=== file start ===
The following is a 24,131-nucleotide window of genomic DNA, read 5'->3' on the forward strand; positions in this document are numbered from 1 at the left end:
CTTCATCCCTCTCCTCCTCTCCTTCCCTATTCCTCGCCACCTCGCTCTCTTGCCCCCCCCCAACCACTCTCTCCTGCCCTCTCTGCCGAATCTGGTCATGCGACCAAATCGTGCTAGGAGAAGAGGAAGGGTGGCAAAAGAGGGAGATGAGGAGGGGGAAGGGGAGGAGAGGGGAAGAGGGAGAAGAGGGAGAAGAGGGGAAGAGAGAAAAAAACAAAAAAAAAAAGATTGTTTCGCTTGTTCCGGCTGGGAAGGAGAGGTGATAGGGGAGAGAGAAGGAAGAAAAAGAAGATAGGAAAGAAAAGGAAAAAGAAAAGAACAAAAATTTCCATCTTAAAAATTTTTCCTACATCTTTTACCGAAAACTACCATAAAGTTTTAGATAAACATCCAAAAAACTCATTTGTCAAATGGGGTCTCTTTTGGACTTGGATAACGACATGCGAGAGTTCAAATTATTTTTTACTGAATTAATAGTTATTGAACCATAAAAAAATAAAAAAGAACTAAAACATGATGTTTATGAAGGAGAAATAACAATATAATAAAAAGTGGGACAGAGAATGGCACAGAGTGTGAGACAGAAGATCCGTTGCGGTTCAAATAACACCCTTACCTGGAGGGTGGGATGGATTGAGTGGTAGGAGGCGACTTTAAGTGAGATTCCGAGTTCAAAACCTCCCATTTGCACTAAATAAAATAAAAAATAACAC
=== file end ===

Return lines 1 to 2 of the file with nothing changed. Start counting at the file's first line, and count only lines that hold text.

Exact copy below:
The following is a 24,131-nucleotide window of genomic DNA, read 5'->3' on the forward strand; positions in this document are numbered from 1 at the left end:
CTTCATCCCTCTCCTCCTCTCCTTCCCTATTCCTCGCCACCTCGCTCTCTTGCCCCCCCCCAACCACTCTCTCCTGCCCTCTCTGCCGAATCTGGTCATGCGACCAAATCGTGCTAGGAGAAGAGGAAGGGTGGCAAAAGAGGGAGATGAGGAGGGGGAAGGGGAGGAGAGGGGAAGAGGGAGAAGAGGGAGAAGAGGGGAAGAGAGAAAAAAACAAAAAAAAAAAGATTGTTTCGCTTGTTCCGGCTGGGAAGGAGAGGTGATAGGGGAGAGAGAAGGAAGAAAAAGAAGATAGGAAAGAAAAGGAAAAAGAAAAGAACAAAAATTTCCATCTTAAAAATTTTTCCTACATCTTTTACCGAAAACTACCATAAAGTTTTAGATAAACATCCAAAAAACTCATTTGTCAAATGGGGTCTCTTTTGGACTTGGATAACGACATGCGAGAGTTCAAATTATTTTTTACTGAATTAATAGTTATTGAACCATAAAAAAATAAAAAAGAACTAAAACATGATGTTTATGAAGGAGAAATAACAATATAATAAAAAGTGGGACAGAGAATGGCACAGAGTGTGAGACAGAAGATCCGTTGCGGTTCAAATAACACCCTTACCTGGAGGGTGGGATGGATTGAGTGGTAGGAGGCGACTTTAAGTGAGATTCCGAGTTCAAAACCTCCCATTTGCACTAAATAAAATAAAAAATAACAC